No matter what, they’re getting a lottery pick in the draft that will likely be in the top 10. Philadelphia is also projected to have up to $56.9 million in cap space to spend on more talent because of the plethora of rookie contracts on the books.
What’s even more exciting? The highly anticipated debut of Ben Simmons with this growing, confident group of talent. If Embiid can get back to where he was after this latest setback, the Sixers could be talking postseason within the next couple of years and maybe even sneak in by 2018.
All they’ve got to do is “Trust the Process.”
There might not be a team in the entire NBA better positioned for long term success than the Boston Celtics.
After fighting and clawing way through key injuries throughout the beginning and middle part of their season, Brad Stevens finds himself and his team sitting atop the Eastern Conference for the first time since the Big Three Era in 2007-08.
Currently riding a four-game winning streak, the key to the Celtics’ success has been taking quality shots and getting to the free throw line. All-Star point guard Isaiah Thomas, who is knocking down 90 percent of his attempts from the stripe in March, has led this charge.
Al Horford has taken it upon himself on both ends of the floor this month. In 12 games, the big man trails only Rudy Gobert in defensive field goal percentage at the rim among centers playing above 30 minutes and defending a high volume of shots, according to SportVU data. Opponents are converting on just 47.3 percent of those shots.
Offensively, Horford ranks fourth at the position in true shooting percentage and effective field goal percentage for March. He’s averaging 22.3 points, 12 rebounds and 9.1 assists per 100 possessions during the month. To put those numbers in perspective, Nikola Jokic is the only other center in the league to do so, and Horford is turning the ball over much less often.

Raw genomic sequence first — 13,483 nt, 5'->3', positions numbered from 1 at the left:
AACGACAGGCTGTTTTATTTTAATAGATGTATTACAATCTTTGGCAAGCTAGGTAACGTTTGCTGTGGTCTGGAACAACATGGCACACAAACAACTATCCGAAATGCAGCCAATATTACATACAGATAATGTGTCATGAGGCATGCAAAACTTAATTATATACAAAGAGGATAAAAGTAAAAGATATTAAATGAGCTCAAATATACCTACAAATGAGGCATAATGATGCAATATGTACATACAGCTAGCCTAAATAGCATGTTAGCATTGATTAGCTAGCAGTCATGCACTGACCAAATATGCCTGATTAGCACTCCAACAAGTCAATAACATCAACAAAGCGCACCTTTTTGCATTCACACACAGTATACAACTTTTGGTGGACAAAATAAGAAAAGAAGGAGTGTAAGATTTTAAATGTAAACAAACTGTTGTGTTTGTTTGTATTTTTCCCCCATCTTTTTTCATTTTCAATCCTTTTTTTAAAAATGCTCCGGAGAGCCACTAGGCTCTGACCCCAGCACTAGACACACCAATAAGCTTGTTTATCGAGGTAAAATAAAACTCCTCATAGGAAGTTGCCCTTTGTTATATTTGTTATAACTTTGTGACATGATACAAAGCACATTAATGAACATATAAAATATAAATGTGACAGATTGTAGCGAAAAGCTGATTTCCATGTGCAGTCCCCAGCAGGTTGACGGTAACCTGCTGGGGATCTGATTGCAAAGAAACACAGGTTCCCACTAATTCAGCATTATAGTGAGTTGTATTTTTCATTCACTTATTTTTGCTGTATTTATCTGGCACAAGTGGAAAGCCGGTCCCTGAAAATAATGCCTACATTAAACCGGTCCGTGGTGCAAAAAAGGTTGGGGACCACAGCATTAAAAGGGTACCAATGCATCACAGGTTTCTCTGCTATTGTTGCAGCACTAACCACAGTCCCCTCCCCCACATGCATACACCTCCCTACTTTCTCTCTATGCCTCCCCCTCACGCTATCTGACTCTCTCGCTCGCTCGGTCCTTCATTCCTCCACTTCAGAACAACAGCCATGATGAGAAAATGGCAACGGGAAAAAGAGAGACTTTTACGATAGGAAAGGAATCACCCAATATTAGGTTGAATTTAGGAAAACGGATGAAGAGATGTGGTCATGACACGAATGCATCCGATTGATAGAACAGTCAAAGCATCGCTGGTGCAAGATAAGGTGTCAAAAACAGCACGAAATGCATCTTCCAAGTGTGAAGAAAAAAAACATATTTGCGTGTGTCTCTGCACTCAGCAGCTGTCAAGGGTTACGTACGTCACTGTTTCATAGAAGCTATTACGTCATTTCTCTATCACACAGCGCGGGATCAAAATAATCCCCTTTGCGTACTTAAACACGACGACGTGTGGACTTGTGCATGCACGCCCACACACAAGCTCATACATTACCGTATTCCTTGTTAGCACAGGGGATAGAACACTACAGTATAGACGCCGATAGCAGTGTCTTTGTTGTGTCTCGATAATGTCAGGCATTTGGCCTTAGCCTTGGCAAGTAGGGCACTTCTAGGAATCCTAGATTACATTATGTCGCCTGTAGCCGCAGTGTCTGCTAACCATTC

Stevens is also getting the best out of his role players like Jae Crowder and Amir Johnson, who are the top two players in net rating while on the floor. Avery Bradley is pitching in almost 15 points per game since returning from his Achilles injury. Jaylen Brown is playing confidently. Things are clicking right now in Beantown.
The table is set for the future, too. Boston could go as far as winning the NBA Championship this year and will still be the team to watch in the offseason. Losing Johnson will sting, but only Jonas Jerebko and James Young will enter free agency outside of that.
They’re going to retain their core, have over $30 million in cap space and a top three pick in the NBA Draft courtesy of the Brooklyn Nets. Imagine this hypothetical scenario: The Celtics win the league title, sign somebody like Gordon Hayward to a maximum contract and add a potential franchise-changing rookie to the mix to top it off going into next season.
You might not have to imagine it, because it’s the reality of the situation. Danny Ainge is looking at a real chance to build a dynasty in Boston. Maybe this is exactly what the Celtics need to dethrone LeBron James and the Cavaliers in the Eastern Conference, but who knows? With the way they’re playing now, that could happen before any of those plans goes into motion.